As instructors, we cannot just focus on access to technology as a reason for online learning to exist. As we know, learning something for the sake of knowing it is not enough. We need to make sure learning outcomes are achieved, course design is creative and engaging, and that there are support systems for both students and instructors for any learning, online or face-to-face, to be successful. We also need to ensure that the learning objectives, learning activities, and assessments are aligned and interdependent. This type of course design can be time-consuming, but it is worth the extra effort. For example, the assessments should reflect the desired learning outcomes. If the desired learning objective is higher-order learning, the assessment should not be a multiple-choice test. The assessment should allow students to use their higher-level thinking and apply the knowledge they learned to an activity. I teach my students the required components of a comprehensive communications plan. The students apply what they learned to create their own communications plan for their clients. The plan is the assessment used for the course. It would not be beneficial just to have them reiterate what each component should contain.
Online learning also offers students opportunities for informal or incidental learning outcomes. The internet allows students to expand their knowledge unintentionally. Sometimes unexpected learning can be the spark that sustains students' attention and interest in the learning activity.
Online learning is changing how instructors use taxonomies to design their courses. Instructors creating online materials often don't have practical instructional design training, so using traditional taxonomies of instructional design won't work. A better strategy is to use a more integrated framework that looks at learning outcomes that rely on experience and real-world knowledge and have an iterative process to refine the learning experiences. The elemental learning and Situated Authentic Problem Solving(SAPS) approaches are good examples of this. Elemental learning uses real-life outcomes and those closely simulating real-life to assess or learn a real-life task or a simulation of that task. We know that focused attention is necessary for learning to occur. The best way to focus students' attention is to design instruction that uses students' previous knowledge and develops learning outcomes that students can apply to their personal and professional experience. Using real-world outcomes is the most effective approach to designing online learning.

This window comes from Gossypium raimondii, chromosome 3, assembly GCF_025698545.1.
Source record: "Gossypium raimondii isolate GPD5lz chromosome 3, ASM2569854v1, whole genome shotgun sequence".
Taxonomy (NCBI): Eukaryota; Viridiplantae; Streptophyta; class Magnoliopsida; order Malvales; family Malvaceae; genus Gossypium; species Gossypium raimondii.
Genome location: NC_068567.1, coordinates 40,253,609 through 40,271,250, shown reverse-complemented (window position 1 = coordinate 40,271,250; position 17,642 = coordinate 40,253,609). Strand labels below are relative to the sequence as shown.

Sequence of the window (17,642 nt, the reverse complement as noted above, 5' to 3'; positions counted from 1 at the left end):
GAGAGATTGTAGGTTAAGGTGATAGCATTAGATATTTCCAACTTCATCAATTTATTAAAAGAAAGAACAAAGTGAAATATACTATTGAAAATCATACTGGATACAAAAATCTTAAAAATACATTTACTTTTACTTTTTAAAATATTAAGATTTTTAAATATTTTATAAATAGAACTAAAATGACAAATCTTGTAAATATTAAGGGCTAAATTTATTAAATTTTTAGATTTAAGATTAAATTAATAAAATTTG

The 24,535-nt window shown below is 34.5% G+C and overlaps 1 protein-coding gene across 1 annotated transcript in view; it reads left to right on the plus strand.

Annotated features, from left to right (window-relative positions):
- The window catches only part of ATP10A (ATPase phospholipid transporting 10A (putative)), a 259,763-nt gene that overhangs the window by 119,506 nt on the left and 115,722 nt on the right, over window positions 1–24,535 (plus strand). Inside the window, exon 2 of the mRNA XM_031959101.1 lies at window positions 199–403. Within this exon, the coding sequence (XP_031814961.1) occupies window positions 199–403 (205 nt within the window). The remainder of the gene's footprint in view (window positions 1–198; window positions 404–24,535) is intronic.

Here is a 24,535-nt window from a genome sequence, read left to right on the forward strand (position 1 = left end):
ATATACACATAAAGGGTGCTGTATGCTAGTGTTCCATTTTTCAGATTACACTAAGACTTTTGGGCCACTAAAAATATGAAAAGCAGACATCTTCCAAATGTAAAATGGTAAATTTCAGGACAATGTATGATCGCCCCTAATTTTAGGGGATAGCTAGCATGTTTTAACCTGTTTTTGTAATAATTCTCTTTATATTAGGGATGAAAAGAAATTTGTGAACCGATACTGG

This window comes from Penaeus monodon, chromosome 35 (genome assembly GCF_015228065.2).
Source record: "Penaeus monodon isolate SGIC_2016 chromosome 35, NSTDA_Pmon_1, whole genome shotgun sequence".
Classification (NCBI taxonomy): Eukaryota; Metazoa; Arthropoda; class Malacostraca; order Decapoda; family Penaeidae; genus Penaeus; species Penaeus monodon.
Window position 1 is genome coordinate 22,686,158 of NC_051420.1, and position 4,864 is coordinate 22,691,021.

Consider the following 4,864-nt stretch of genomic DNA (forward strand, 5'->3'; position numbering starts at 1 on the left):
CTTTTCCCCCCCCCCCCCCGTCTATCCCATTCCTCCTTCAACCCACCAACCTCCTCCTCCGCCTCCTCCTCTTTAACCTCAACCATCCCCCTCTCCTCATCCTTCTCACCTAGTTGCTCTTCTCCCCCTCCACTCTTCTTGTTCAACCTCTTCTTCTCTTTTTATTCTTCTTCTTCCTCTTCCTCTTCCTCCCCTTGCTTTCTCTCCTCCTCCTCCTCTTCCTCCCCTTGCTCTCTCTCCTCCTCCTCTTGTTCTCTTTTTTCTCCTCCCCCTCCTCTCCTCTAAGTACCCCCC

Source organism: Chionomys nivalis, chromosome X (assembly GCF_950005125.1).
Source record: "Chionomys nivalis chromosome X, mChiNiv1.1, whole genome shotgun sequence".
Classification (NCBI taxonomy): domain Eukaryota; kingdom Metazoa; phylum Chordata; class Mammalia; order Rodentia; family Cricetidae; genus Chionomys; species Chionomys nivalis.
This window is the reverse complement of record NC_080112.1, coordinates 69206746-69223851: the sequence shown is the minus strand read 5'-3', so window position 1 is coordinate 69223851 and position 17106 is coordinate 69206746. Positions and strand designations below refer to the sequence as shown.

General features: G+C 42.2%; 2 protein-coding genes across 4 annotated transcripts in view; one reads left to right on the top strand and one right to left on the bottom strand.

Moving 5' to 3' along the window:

Technology should be looked at by instructors as more than just a way to deliver instruction. Using a video to say you used multimedia in your course design is not enough. Technology is not just a means of delivering information. Reiser and Dempsey (2018) talk about using instructional technics that are unique learning strategies to maximize technology to attain a specific learning outcome. Technics are more sophisticated and more comprehensive than just media and engage students in activities that involve what they learned. This course is an excellent example of this. We create a forum post in response to questions that ask us to apply the knowledge we learned through the video and reading to the real world and our experience in higher education. Our peers read our posts and respond to them, allowing us to interact with one another virtually and give each other feedback.